As expected, the members of the Federal Open Market Committee voted to hold their key fed fund rate unchanged. Today’s decision is the first time the Fed has held short-term interest rates steady since they embarked on a series of rate cuts that dates back to last September.
In their much anticipated post-meeting policy statement, policymakers signaled that while the economy still faces some rather stiff headwinds, the chance of a severe economic slowdown or outright recession has diminished. The Committee went on to say, “In light of the continued increase in the prices of energy and some other commodities and the elevated state of some indicators of inflation and the elevated state of inflation expectations, uncertainty about the inflation outlook remains high.”
The initial sell off in the mortgage market was created by that last sentence. All many mortgage investors heard was the “. uncertainty about the inflation outlook remains high” phrase. After the initial knee-jerk sell off in the mortgage market calmer, cooler heads have since entered the market – realizing that the Fed stopped well short of suggesting an imminent acceleration of inflation pressures is likely – which by extension also means attendant short-term interest rate hikes are not likely to develop any time soon either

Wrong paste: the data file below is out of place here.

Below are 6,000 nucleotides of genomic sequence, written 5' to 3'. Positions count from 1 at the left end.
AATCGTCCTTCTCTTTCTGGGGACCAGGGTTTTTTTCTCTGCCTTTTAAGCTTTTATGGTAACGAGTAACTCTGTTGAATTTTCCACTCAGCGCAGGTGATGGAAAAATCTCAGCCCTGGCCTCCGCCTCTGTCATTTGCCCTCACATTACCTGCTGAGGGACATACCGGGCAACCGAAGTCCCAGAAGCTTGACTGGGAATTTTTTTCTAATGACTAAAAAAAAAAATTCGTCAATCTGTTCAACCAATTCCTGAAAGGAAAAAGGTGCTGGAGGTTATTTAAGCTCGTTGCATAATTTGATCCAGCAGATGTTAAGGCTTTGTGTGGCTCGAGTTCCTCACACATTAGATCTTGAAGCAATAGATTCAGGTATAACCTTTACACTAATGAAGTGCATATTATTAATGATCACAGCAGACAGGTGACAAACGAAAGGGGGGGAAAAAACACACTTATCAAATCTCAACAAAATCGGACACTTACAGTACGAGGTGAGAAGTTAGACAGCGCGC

I look for mortgage investors to remain very cautious with their pricing – at least until he Treasury’s auction of $20 billion in 5-year notes ends tomorrow afternoon at 1:00 p.m. ET. Once the auction is over – I think the potential for upside investor price gains will improve notably.